When a movie sits on a shelf for a year after the original release date is set it’s usually the kiss of death.
Plot flaws, bad acting, zero marketing budget and a host of other problems plague them.
This is not the case of the now-released The Debt or for last week’s Don’t be Afraid of the Dark. The official reason for the delay of both films is not plot problems or a marketing budget but the sale of distributor and art house fave Miramax.
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Unofficially. Neither film is that hot.
And Don’t be Afraid of the Dark -- as I noted last week -- is a total disaster. The Debt has other problems, but the least of its flaws are the plot or the acting.
Both are superb.
It’s 1966 and three Israeli Mossad agents are sent to East Berlin to capture a Nazi war criminal. He’s a gynecologist. Jessica Chastain’s Rachel pretends to be married to Sam Worthington’s David and sees the doctor for fertility problems. After getting the lay of the land and with the leader of their group, Marton Csokas’ Stephan, they grab the guy.
But something goes wrong.
Director John Madden (Shakespeare in Love) and his three writers do a wonderful job of reworking the 2007 Israeli film Ha-Hov. Matthew Vaughn, who co-wrote and directed X-Men: First Class and Kick-Ass, his co-writer Jane Goldman, and Peter Straughn -- who did The Men Who Stare at Goats -- produce an intense script that is brilliantly executed by the actors playing the characters in 1966 and in 1997.
The film has a very nice and quite unexpected mid-plot twist, and there's an intense ending. Other critics can spoil the surprise. I won’t.
My difficulty with The Debt isn’t the plot. It’s suspending disbelief in the casting of the actors playing Rachel, David and Stephan of 1966 with Helen Mirren, Ciaran Hinds and Tom Wilkinson who do them in 1997.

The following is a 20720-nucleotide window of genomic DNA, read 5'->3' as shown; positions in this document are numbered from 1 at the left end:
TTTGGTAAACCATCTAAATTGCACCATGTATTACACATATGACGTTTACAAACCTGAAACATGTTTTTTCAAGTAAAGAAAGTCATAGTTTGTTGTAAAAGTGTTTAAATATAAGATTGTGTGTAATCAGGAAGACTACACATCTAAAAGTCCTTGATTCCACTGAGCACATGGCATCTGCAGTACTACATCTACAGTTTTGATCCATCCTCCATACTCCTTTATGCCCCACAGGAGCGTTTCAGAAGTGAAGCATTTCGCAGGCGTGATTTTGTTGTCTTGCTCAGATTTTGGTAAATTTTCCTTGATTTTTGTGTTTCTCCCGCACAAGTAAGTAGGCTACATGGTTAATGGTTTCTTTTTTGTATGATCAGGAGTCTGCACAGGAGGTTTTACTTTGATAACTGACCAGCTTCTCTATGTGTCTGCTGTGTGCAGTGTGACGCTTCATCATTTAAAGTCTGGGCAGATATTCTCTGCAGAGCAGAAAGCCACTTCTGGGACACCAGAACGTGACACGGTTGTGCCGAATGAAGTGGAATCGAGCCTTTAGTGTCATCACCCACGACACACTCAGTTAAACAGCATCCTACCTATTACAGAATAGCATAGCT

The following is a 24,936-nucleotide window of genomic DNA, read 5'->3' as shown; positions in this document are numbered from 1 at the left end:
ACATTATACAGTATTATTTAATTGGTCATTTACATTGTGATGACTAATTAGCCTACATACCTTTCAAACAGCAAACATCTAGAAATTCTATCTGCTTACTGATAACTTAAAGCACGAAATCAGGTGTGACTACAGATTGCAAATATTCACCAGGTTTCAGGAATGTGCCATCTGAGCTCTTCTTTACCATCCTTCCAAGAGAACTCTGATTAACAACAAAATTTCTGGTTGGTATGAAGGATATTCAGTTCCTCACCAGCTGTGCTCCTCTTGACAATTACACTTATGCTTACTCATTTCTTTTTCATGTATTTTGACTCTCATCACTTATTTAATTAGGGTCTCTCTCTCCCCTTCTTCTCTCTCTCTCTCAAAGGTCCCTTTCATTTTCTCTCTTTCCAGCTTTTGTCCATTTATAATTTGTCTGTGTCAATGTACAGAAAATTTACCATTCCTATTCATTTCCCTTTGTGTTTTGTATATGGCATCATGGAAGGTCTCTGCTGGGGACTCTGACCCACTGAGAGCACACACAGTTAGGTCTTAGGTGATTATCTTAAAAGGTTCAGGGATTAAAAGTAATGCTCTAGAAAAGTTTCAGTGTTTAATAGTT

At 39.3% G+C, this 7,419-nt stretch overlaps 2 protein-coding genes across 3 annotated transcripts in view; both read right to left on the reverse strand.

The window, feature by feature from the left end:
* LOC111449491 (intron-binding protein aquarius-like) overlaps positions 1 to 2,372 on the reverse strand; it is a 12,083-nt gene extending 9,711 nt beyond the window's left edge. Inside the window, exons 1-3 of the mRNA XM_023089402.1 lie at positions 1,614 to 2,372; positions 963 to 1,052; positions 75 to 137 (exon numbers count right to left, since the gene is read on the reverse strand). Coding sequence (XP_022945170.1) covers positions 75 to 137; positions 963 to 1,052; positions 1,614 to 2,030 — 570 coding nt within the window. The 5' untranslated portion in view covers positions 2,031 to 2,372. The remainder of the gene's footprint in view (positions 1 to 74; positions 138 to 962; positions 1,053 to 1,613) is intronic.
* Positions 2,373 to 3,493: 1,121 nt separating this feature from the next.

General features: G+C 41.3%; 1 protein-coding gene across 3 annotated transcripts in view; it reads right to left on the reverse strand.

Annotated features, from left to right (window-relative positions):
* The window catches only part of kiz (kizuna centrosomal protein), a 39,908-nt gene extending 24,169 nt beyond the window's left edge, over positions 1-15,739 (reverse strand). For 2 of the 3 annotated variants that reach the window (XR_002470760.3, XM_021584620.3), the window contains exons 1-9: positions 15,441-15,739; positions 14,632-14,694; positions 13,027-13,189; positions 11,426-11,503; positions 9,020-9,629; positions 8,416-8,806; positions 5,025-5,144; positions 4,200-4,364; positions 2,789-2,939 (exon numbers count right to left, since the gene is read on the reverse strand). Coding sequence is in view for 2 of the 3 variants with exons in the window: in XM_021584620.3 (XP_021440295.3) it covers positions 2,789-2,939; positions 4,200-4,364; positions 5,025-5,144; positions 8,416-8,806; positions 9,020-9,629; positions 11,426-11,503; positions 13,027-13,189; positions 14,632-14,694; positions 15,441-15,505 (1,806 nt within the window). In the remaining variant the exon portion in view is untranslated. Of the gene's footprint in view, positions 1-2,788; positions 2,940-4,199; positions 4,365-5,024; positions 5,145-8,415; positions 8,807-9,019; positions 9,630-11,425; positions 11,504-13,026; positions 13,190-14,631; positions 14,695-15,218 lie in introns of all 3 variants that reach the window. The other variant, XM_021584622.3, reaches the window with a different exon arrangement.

Madden, the producers and his casting crew don’t even come close. Worthington doesn’t look like Hinds at all, and Csokas is miscast as Stephan. He might pass as Hinds after a couple of decades but not as Wilkinson. And Chastain doesn’t look a thing like Mirren.
The casting disconnect makes The Debt more like two different films connected only by a common villain.
To their credit, you can understand why the producers opted to not have the three younger actors done up later on as older people. Make-up people can do that and do it very well. Even though Worthington’s star rose in Avatar, Terminator Salvation and Clash of the Titans and Chastain’s performances in The Help and The Tree of Life are drawing raves, the three actors are not that well known or that much of a draw.
Mirren, however, is a genuine star and her name is a box office gold — guaranteed. My hope is that you can suspend casting disbelief and enjoy the suspense and the excellent plot.
Though I give The Debt a passing grade, I could not.
Mr. Movie rating: 3 1/2 stars
Rated R for mature themes, violence, language. It opens today at the Carmike 12 and at the Fairchild Cinemas 12.
5 stars to 4 1/2 stars: Must see on the big screen
4 stars to 3 1/2 stars: Good film, see it if it's your type of movie.
3 stars to 2 1/2 stars: Wait until it comes out on video.
2 stars to 1 star: Don't bother.
0 stars: Speaks for itself.